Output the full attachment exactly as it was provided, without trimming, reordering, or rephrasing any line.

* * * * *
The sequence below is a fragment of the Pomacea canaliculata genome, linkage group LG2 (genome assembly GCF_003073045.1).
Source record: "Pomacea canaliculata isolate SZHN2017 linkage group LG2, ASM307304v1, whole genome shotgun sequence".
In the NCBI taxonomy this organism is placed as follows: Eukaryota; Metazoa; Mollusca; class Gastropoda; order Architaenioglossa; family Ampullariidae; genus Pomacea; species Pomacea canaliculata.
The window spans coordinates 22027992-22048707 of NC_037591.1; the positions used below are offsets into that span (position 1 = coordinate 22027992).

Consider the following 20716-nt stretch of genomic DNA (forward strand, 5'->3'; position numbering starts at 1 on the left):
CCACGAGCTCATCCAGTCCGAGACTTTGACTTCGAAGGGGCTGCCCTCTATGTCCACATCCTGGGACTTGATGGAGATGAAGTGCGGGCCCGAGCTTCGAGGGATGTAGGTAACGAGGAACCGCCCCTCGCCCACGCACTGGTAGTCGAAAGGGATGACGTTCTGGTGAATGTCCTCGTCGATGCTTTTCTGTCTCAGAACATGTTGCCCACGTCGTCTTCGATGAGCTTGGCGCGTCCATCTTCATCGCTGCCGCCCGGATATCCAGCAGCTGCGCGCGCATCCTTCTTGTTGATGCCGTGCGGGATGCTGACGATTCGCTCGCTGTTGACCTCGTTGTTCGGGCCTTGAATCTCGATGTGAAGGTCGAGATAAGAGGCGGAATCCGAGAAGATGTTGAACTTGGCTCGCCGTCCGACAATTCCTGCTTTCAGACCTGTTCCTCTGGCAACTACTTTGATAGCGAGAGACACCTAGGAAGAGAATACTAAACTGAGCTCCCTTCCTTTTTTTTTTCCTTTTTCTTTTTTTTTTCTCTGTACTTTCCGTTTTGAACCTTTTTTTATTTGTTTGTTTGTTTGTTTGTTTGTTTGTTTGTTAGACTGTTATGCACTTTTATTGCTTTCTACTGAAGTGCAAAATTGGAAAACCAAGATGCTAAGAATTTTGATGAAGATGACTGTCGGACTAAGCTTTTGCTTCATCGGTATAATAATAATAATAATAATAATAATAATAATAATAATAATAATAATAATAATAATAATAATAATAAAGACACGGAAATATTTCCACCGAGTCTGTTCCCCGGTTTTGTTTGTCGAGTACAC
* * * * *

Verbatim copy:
The sequence below is a fragment of the Pomacea canaliculata genome, linkage group LG2 (genome assembly GCF_003073045.1).
Source record: "Pomacea canaliculata isolate SZHN2017 linkage group LG2, ASM307304v1, whole genome shotgun sequence".
In the NCBI taxonomy this organism is placed as follows: Eukaryota; Metazoa; Mollusca; class Gastropoda; order Architaenioglossa; family Ampullariidae; genus Pomacea; species Pomacea canaliculata.
The window spans coordinates 22027992-22048707 of NC_037591.1; the positions used below are offsets into that span (position 1 = coordinate 22027992).

Consider the following 20716-nt stretch of genomic DNA (forward strand, 5'->3'; position numbering starts at 1 on the left):
CCACGAGCTCATCCAGTCCGAGACTTTGACTTCGAAGGGGCTGCCCTCTATGTCCACATCCTGGGACTTGATGGAGATGAAGTGCGGGCCCGAGCTTCGAGGGATGTAGGTAACGAGGAACCGCCCCTCGCCCACGCACTGGTAGTCGAAAGGGATGACGTTCTGGTGAATGTCCTCGTCGATGCTTTTCTGTCTCAGAACATGTTGCCCACGTCGTCTTCGATGAGCTTGGCGCGTCCATCTTCATCGCTGCCGCCCGGATATCCAGCAGCTGCGCGCGCATCCTTCTTGTTGATGCCGTGCGGGATGCTGACGATTCGCTCGCTGTTGACCTCGTTGTTCGGGCCTTGAATCTCGATGTGAAGGTCGAGATAAGAGGCGGAATCCGAGAAGATGTTGAACTTGGCTCGCCGTCCGACAATTCCTGCTTTCAGACCTGTTCCTCTGGCAACTACTTTGATAGCGAGAGACACCTAGGAAGAGAATACTAAACTGAGCTCCCTTCCTTTTTTTTTTCCTTTTTCTTTTTTTTTTCTCTGTACTTTCCGTTTTGAACCTTTTTTTATTTGTTTGTTTGTTTGTTTGTTTGTTTGTTTGTTAGACTGTTATGCACTTTTATTGCTTTCTACTGAAGTGCAAAATTGGAAAACCAAGATGCTAAGAATTTTGATGAAGATGACTGTCGGACTAAGCTTTTGCTTCATCGGTATAATAATAATAATAATAATAATAATAATAATAATAATAATAATAATAATAATAATAATAATAATAAAGACACGGAAATATTTCCACCGAGTCTGTTCCCCGGTTTTGTTTGTCGAGTACAC